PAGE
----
Holmes is one of them. In the playground, he gestures behind the fence where the proposed gas power station would be.

Many children who attend the nursery come from nearby areas such as Barton Hill, where many families live in severe overcrowding.

“When you have so much overcrowding in housing, people living in temporary rented accommodation, people living in caravans on Meriton St [where the nursery is], here’s an opportunity to build housing that families can live in that is affordable and in the city centre. It’s bringing community back to the area,” he says.

“An undesirable thing would be to leave it for it to slowly decay. If it’s just lots of developers thinking about making lots of money, so building luxury flats or housing to sell off for the highest price, it would be awful. You’d need the infrastructure to support the population. If it’s all student accommodation, that wouldn’t be good.”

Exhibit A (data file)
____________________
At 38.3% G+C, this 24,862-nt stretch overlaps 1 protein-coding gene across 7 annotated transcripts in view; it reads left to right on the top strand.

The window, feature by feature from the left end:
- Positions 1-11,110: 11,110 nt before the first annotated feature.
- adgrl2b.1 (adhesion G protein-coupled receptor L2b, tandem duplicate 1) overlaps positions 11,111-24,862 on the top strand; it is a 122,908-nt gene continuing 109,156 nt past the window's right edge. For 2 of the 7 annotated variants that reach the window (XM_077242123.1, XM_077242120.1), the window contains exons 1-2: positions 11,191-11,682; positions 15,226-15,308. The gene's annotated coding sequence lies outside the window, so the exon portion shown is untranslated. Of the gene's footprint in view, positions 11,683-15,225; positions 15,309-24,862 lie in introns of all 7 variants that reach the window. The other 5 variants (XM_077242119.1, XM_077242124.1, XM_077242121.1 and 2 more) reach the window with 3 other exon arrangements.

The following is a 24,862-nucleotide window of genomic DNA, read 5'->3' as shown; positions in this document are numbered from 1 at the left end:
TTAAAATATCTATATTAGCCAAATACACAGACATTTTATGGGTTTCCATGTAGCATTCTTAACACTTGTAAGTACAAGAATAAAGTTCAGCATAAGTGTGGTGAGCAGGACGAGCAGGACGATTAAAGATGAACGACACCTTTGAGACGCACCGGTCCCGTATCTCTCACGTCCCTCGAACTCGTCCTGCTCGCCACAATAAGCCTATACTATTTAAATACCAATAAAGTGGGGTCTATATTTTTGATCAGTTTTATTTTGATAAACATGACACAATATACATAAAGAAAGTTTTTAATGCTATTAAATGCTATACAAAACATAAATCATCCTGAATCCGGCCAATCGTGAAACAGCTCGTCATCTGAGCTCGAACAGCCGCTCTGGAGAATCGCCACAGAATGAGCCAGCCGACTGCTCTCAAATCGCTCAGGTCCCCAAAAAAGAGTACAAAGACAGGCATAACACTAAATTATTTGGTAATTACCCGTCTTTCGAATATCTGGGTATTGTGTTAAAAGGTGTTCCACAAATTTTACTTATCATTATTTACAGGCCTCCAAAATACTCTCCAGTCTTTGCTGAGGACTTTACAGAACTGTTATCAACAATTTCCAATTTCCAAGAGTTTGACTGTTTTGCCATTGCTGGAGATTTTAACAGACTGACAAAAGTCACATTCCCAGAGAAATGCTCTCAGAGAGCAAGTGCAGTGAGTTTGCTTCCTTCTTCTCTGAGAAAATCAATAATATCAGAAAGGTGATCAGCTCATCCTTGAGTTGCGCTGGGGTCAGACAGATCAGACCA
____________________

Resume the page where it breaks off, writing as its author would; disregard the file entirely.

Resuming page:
These different visions for the area are why he believes people need to speak up. “Here’s an opportunity for people to have a say in how this area is developed, not just watching it happen around us.”

Trying to make this happen are a loose coalition of concerned locals, mainly from Barton Hill and Lawrence Hill, organising under the name Marsh Makers.

The group was set up to counteract a feeling of voicelessness within the local communities, who feel, in Holmes’ words, that there is an “invisible wall” between them and the local authority.

“It’s such an opportunity to do something different and special”

At a meeting at Barton Hill Settlement, one participant is Saada, a mother of four who lives in Barton Hill and is keen to stress the importance of regeneration that helps the lower income and Somali community that she belongs to.